History and Development
We know that the Bichon. like his cousin the Caniche, descended from the Barbet or Water Spaniel, from which came the name “Barbichon”, later shortened to “Bichon”. The Bichons were divided into tour types the Bichon Maltaise, the Bichon Bolognese, the Bichon Havanese and the Bichon Teneriffe. All originated in the Mediterranean area. Appreciated for their dispositions, the little dogs traveled much through antiquity. The dogs found early success in Spain and it is generally felt that Spanish seamen introduced the breed to the Canary Island of Teneriffe, hence the name Bichon Teneriffe.
In the 14th century, Italian sailors rediscovered our little dogs on their voyages and are credited with returning them to the continent. They soon became great favorites with the Italian nobility arid the new middle class of merchants and, as with other dogs of that era, the Bichons were often cut “lion style”.
The ” Teneriffe ” or “Bichon” made his appearance in France under Francis I, the patron of the Renaissance, who reigned from 1515 to 1547. Their great success, however, was during the reign of Henry III from 1547 to 1589. This king so loved the little dogs that he carried them wherever he went in traylike baskets attached around his neck by ribbons, a custom quickly adopted by the ladies of the court.
The breed also enjoyed considerable success in Spam as a favorite of the Infantas; painters of the Spanish school often included them in their works. One finds such a dog in several of the paintings of Goya, (1746-1828). Their success was moderate after this period until a brief renewal of interest under Napoleon III (1808-1873).
But the fate of our aristocratic dog is altered. In the late 1800’s, he becomes the “common dog”, running the streets, accompanying the organ grinders of Barbary, leading the blind and doing tricks in the circus and fairs. At the end of the First World War returning soldiers brought a few of these dogs back with them, but no effort was made to breed or keep records. In France, however, tour breeders began establishing their lines through controlled breeding programs. On March 5, 1933, the official Standard of the breed as written by Madame Abadie of Steren Vor Kennels was adopted by the Societe Centrale Canine of France. As the breed was known by two names, Teneriffe and Bichon. the President of the International Canine Federation, Mine. Nizet de Leemans, proposed a name based on the characteristics that the dogs presented and the name “Bichon a poil Frise” or “Bichon of the curly coat” was adopted. On October 18, 1934, the Bichon was admitted to the Stud Book of the French Kennel Club. The breed is recognized in Belgium. France and Italy, and in 1971 was accepted into the Miscellaneous Class of the American K.C.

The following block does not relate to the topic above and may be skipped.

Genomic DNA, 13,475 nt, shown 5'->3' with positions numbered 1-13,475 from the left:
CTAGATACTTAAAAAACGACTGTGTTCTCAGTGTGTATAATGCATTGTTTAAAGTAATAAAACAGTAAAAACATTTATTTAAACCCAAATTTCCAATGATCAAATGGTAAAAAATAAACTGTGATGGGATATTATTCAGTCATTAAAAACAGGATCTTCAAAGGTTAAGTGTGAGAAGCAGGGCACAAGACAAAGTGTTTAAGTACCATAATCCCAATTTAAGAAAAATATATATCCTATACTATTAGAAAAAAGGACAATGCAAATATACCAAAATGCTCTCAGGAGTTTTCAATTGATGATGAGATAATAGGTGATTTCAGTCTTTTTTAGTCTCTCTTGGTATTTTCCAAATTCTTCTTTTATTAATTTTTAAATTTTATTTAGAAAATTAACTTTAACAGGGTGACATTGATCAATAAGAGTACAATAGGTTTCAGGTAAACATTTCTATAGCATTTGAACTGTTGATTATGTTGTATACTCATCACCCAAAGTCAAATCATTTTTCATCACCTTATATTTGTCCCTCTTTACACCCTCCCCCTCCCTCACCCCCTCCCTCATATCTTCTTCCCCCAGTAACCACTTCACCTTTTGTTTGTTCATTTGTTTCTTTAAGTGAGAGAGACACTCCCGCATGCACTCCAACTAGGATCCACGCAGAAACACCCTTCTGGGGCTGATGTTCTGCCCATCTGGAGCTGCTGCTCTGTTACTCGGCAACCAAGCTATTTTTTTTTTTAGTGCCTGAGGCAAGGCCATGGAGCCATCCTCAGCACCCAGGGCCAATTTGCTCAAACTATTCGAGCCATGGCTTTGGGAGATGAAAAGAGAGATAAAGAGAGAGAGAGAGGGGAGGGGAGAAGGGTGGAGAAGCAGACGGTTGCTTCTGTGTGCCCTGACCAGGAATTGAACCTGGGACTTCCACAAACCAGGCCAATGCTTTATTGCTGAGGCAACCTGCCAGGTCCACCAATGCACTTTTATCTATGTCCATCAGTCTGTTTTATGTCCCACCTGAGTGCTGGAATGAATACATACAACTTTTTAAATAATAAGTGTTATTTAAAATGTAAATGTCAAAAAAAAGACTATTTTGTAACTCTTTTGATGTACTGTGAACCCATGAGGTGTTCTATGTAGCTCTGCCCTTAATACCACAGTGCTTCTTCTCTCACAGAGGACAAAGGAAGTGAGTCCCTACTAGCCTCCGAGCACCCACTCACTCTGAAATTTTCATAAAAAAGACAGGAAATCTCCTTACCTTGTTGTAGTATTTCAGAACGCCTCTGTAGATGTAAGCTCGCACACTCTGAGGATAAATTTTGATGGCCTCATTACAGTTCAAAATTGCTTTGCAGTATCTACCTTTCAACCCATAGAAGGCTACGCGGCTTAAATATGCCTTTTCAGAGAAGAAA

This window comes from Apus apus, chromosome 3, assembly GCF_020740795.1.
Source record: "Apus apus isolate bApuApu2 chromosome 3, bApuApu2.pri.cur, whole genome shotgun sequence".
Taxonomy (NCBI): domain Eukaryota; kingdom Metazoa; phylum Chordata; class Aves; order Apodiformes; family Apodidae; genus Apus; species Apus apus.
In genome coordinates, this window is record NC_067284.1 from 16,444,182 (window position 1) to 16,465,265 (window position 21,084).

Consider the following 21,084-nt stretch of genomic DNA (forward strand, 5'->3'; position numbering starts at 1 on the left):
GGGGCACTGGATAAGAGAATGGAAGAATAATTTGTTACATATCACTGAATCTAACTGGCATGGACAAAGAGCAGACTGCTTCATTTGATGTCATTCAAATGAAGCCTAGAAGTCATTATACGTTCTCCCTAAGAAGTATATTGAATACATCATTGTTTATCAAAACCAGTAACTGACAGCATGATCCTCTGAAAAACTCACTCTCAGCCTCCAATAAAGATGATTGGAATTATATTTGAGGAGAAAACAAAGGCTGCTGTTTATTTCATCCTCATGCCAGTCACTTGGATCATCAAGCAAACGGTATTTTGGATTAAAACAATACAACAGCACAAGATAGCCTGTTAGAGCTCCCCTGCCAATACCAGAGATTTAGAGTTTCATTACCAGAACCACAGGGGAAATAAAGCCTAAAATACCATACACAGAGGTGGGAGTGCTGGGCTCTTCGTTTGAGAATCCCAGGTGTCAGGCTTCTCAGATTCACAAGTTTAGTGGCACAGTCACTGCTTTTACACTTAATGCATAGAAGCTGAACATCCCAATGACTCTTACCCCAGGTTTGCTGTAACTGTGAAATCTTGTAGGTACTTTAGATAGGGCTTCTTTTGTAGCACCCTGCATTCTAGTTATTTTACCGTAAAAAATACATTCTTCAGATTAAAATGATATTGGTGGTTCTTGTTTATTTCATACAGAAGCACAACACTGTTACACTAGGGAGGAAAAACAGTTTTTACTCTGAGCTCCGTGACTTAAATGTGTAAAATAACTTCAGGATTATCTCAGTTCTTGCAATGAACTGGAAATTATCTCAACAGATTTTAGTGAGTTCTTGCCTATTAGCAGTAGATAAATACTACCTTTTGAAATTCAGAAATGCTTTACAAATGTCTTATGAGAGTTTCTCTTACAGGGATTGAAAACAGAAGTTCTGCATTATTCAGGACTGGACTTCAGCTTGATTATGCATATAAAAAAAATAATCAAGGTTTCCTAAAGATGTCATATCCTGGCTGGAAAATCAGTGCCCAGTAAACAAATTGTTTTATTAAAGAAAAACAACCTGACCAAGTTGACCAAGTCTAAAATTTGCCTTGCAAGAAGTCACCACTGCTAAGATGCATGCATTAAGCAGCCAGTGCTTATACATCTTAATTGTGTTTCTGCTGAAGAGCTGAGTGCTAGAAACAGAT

The Bichon of today copies no other breed m the Style of presentation. He is unique and ready to take his place among the recognized breeds of America.
Bichon Frise: Color
All white, or white with cream, apricot, or gray on cars and/or body.
Bichon Frise: Care
Unfortunately, in the show rings of the Continent, emphasis on meticulous care was lacking. It was the custom to exhibit with little or no grooming. Dogs were unwashed, mi brushed and unscissored, and were generally lacking in the basics of show appearance which are taken for granted in the present-day American show ring.
For effective presentation, the Bichon should be trimmed to show the eyes and to give a full, rounded appearance to the head and body. The hair around the feet should be trimmed to give a rounded look. The effect, when properly brushed, is of a “powder puff”. Puppies may be shown in short coat, but the minimum show coat for adults is 2″ long.
The general appearance of this small, gay and playful breed as given in the Standard of the Bichon Frise Club of America is that of a sturdy, lively dog of stable temperament, with a stylish gait and an air of dignity and intelligence.
The head is in proportion with the size of the dog, the skull broad, somewhat round, and covered with a topknot of hair. The ears arc drop, covered with long, flowing hair, the leather about half as long as the muzzle. The muzzle is of medium length, not coarse or snipey, with a slight stop. The body is slightly longer than the height, which is not exceeding 12″ and not less than 8″. The back inclines gradually from the withers to a slight rise over the loin, which is large and muscular, and the tail is carried gaily, curved to lie on the back, and covered with long, flowing hair. The coat is profuse, silky in texture, and loosely curled, with a good undercoat.
Selections from the book: “The World encyclopedia of Dogs” (1971)